The Economist's Lexington highlights a bill:

[Maria Cantwell, the junior senator from Washington state] is pushing a simpler, more voter-friendly version of cap-and-trade, called “cap-and-dividend”. Under her bill, the government would impose a ceiling on carbon emissions each year. Producers and importers of fossil fuels will have to buy permits. The permits would be auctioned, raising vast sums of money. Most of that money would be divided evenly among all Americans. The bill would raise energy prices, of course, and therefore the price of everything that requires energy to make or distribute. But a family of four would receive perhaps $1000 a year, which would more than make up for it, reckons Ms Cantwell. Cap-and-dividend would set a price on carbon, thus giving Americans a powerful incentive to burn less dirty fuel. It would also raise the rewards for investing in clean energy. And it would leave all but the richest 20% of Americanswho use the most energymaterially better off, she says.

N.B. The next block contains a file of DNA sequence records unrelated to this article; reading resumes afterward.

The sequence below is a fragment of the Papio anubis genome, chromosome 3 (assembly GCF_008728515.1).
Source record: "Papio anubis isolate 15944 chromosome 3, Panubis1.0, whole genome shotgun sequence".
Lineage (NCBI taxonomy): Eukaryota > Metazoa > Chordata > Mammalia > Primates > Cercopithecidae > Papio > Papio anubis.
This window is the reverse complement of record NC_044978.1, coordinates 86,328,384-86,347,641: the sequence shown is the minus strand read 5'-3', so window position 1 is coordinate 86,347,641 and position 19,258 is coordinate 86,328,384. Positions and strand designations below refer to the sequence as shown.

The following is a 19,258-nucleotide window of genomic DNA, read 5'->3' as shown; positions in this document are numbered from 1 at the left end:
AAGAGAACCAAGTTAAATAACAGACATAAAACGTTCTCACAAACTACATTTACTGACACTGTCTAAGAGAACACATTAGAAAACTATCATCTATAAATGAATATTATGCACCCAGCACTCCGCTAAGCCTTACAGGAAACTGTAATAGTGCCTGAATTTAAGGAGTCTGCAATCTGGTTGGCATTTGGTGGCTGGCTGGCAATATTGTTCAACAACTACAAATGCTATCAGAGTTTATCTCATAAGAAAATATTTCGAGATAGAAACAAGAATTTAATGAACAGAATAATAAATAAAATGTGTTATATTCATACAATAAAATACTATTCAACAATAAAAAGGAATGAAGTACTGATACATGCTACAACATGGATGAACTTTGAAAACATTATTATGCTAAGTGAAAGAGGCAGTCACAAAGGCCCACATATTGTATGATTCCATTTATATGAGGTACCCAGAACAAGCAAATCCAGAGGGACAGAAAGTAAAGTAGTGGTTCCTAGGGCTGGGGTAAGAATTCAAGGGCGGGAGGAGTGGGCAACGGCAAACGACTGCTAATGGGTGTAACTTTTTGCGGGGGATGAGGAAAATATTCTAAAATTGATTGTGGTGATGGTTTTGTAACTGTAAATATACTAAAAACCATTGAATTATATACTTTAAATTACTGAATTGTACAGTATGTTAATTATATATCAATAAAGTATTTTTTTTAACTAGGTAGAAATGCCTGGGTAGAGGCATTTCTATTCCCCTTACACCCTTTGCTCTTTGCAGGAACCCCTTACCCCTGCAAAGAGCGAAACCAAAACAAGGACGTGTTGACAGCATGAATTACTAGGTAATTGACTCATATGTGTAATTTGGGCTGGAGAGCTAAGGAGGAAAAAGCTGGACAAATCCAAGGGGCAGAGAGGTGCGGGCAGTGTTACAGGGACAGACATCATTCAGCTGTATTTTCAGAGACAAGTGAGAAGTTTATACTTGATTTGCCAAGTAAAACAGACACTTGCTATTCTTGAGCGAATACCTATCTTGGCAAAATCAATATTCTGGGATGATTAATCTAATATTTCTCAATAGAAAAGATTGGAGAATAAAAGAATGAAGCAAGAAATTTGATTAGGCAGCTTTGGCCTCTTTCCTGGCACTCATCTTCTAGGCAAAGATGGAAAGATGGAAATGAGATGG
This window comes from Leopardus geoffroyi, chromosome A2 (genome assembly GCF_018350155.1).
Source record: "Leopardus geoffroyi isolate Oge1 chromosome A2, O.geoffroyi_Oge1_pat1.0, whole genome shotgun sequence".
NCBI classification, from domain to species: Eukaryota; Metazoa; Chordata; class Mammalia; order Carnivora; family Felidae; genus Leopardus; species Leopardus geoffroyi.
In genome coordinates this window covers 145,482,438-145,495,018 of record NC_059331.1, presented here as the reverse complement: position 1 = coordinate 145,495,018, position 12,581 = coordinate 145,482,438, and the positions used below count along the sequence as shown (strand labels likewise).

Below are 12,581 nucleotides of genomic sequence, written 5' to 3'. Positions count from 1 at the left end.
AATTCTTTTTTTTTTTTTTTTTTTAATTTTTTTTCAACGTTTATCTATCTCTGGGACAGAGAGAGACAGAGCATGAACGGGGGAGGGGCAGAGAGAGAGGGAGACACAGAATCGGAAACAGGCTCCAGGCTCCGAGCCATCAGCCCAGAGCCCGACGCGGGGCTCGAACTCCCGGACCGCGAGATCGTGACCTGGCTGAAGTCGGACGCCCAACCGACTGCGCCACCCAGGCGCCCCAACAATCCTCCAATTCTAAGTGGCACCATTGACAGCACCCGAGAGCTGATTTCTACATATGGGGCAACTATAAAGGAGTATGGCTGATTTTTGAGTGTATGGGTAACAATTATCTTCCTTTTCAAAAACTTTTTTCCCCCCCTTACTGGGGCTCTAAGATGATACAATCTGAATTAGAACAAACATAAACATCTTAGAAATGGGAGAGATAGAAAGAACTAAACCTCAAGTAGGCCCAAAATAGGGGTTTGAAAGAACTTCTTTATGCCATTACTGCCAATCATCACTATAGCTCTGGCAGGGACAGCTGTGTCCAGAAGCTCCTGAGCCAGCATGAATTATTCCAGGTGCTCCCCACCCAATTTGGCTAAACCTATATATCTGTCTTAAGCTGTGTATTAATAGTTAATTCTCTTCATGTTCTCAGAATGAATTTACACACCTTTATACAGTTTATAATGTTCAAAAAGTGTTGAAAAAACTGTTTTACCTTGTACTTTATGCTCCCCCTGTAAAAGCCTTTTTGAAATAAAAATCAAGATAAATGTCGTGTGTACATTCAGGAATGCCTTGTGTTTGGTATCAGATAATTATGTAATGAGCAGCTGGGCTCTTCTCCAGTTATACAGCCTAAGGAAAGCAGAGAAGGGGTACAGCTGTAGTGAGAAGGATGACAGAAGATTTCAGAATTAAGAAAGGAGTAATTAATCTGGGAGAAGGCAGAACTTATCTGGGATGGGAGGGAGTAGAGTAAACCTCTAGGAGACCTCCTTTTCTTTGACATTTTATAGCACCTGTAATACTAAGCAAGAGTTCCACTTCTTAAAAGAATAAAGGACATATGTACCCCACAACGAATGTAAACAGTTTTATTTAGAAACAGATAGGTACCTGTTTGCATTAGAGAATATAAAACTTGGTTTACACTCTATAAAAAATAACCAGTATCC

Lexington worries that "a simple bill that doesn't bribe every clamouring interest group is going to have a hard time getting through Congress." That's becoming a universal theme, isn't it, made more obvious rather than less by Obama's first year. Special interests run the Congress which runs the country. The notion of citizens voting for specific goals for the public good and having their representatives debate them in good faith and vote on them ... well, it seems positively surreal, doesn't it?

We want to hear what you think about this article. Submit a letter to the editor or write to letters@theatlantic.com.